Posted by: Perry Butler on Thursday, 24 March 2011 at 11:35am GMT

Neither of these gentlemen would be in gaiters - as they were not worn by deans. Gaiters served (in theory) to protect the calves of those clergy required to move around the countryside, archdeacons and bishops, and were not needed by those whose duties were confined to the close.

Posted by: Stuart, Devon on Thursday, 24 March 2011 at 2:09pm GMT

I beg to differ, Stuart, having with my very own eyes seen a photograph of The Very Rev'd Robert McCarthy, Dean of St. Patrick's cathedral in Dublin (successor to Dean Swift) wearing frock coat and gaiters.

Posted by: Father David on Thursday, 24 March 2011 at 7:00pm GMT

"But I suppose now that Cathedrals have to run as businesses..." Perry Butler

Indeed! I was in a meeting recently where the Dean - in response to some wafty, impractical suggestion from another clergy person - said "This is the trouble with spiritual people - they aren't businesslike" - clearly not considering himself to be a spiritual person! Me, I'd rather have a businesslike Dean where everything is run well and s/he leaves the spiritual stuff to the Canon Pastor and Canon Precentor.

Posted anonymously for their benefit not mine :-)

Posted by: Anon on Thursday, 24 March 2011 at 7:01pm GMT

@ Fr David - and what about women bishops? gaiters for them as well? (we're all just kidding I know, but still don't you think women add some reality touches....)

Posted by: Sara MacVane on Thursday, 24 March 2011 at 9:06pm GMT

Speaking of things sartorial, an English priest asked me several years ago, why American priests so often wear the "dog collar" instead of the little tab which slips into the front of the shirt. I had no answer. Any suggestions? Isn't it Americans who are all for convenience?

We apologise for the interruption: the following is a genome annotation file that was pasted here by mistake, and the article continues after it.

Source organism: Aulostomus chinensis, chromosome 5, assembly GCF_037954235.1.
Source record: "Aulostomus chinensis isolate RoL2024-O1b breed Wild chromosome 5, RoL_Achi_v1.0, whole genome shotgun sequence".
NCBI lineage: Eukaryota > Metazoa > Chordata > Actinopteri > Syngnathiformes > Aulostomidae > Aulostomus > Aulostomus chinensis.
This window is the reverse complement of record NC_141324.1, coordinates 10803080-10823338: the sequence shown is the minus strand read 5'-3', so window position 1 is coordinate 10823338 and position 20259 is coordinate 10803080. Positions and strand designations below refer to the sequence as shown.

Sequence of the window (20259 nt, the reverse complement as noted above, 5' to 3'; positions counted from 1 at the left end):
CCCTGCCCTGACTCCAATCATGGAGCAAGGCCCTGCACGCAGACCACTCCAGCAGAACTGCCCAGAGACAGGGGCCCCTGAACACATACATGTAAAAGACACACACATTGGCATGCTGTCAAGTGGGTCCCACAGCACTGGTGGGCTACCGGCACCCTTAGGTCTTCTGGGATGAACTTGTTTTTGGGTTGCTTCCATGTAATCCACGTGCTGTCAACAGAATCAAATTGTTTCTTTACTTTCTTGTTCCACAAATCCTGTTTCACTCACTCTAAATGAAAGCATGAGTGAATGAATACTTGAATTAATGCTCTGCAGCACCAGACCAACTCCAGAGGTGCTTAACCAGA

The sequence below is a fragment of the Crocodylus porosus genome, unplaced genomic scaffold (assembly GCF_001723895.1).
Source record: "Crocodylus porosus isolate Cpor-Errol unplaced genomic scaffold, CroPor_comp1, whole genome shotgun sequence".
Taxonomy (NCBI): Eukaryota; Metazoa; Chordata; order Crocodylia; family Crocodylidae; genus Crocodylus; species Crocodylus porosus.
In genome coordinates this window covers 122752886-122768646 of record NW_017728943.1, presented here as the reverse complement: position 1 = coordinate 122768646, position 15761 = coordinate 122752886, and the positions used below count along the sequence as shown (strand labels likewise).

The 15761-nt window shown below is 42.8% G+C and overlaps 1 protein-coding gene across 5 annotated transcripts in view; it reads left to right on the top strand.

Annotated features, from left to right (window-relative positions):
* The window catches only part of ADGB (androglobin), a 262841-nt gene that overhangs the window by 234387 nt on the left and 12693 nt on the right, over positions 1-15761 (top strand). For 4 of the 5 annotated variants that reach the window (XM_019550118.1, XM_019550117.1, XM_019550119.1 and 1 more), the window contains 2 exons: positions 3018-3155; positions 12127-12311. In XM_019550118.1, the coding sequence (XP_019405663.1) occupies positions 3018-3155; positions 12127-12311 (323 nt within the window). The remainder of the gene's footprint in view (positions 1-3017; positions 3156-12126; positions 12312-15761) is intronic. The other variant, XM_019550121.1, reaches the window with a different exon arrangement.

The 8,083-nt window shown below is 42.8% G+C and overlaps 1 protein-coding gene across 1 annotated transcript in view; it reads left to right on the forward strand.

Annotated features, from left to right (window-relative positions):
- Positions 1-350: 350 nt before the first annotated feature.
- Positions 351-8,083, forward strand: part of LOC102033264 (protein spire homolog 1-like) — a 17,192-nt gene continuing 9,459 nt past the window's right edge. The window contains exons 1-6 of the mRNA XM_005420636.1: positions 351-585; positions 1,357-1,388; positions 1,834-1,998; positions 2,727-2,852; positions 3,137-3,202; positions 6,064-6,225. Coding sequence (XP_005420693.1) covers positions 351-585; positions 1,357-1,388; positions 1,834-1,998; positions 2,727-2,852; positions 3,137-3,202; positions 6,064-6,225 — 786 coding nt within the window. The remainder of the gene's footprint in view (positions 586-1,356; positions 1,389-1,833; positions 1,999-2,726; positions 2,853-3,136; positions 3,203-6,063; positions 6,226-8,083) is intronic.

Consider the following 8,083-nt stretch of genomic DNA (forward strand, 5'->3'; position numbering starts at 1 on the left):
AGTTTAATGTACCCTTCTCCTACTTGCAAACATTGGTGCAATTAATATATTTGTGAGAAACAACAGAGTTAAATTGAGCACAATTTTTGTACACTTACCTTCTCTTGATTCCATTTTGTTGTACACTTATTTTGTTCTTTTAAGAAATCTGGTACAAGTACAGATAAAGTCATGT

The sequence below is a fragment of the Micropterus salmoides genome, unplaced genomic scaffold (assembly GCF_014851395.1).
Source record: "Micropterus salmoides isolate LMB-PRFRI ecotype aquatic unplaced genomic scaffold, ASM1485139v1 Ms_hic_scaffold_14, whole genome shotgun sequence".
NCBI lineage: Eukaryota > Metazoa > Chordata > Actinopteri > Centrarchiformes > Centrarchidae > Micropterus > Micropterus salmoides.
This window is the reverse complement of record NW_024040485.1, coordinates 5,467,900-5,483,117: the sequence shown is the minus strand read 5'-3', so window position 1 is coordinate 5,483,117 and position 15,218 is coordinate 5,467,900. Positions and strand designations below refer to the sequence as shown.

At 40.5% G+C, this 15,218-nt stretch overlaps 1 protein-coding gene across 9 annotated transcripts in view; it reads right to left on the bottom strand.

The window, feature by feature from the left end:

Posted by: Old Father William on Thursday, 24 March 2011 at 11:52pm GMT

Well tailored indeed! What a poor criteria for a Bishop.

Posted by: Robert ian Williams on Friday, 25 March 2011 at 6:10am GMT

Sara, as with men - it all depends on the shape of the leg and whether or not they are at ease with equestrianism. Speaking personally, I have the perfect calves for gaiters but the call has never come! There again I am not at ease riding horses - no brakes! (only kidding)
As to those who are entitled to wear them - after extensive research - I may, after all, be coming round to Stuart's way of thinking. I base this observation on my knowledge of that marvellous televisual programme - "All Gas and Gaiters". The bishop (William Mervyn)and the Archdeacon (Robertson Hare) were often seen sporting them but I don't ever recall seeing the Dean (John Barron) so attired. Certain Deans may be seen occasionally wearing gaiters but this may well be highly irregular.If this practice continues I fear a Consistory Court may be in the offing and those Deans who persist in wearing them could well be de-gaitered.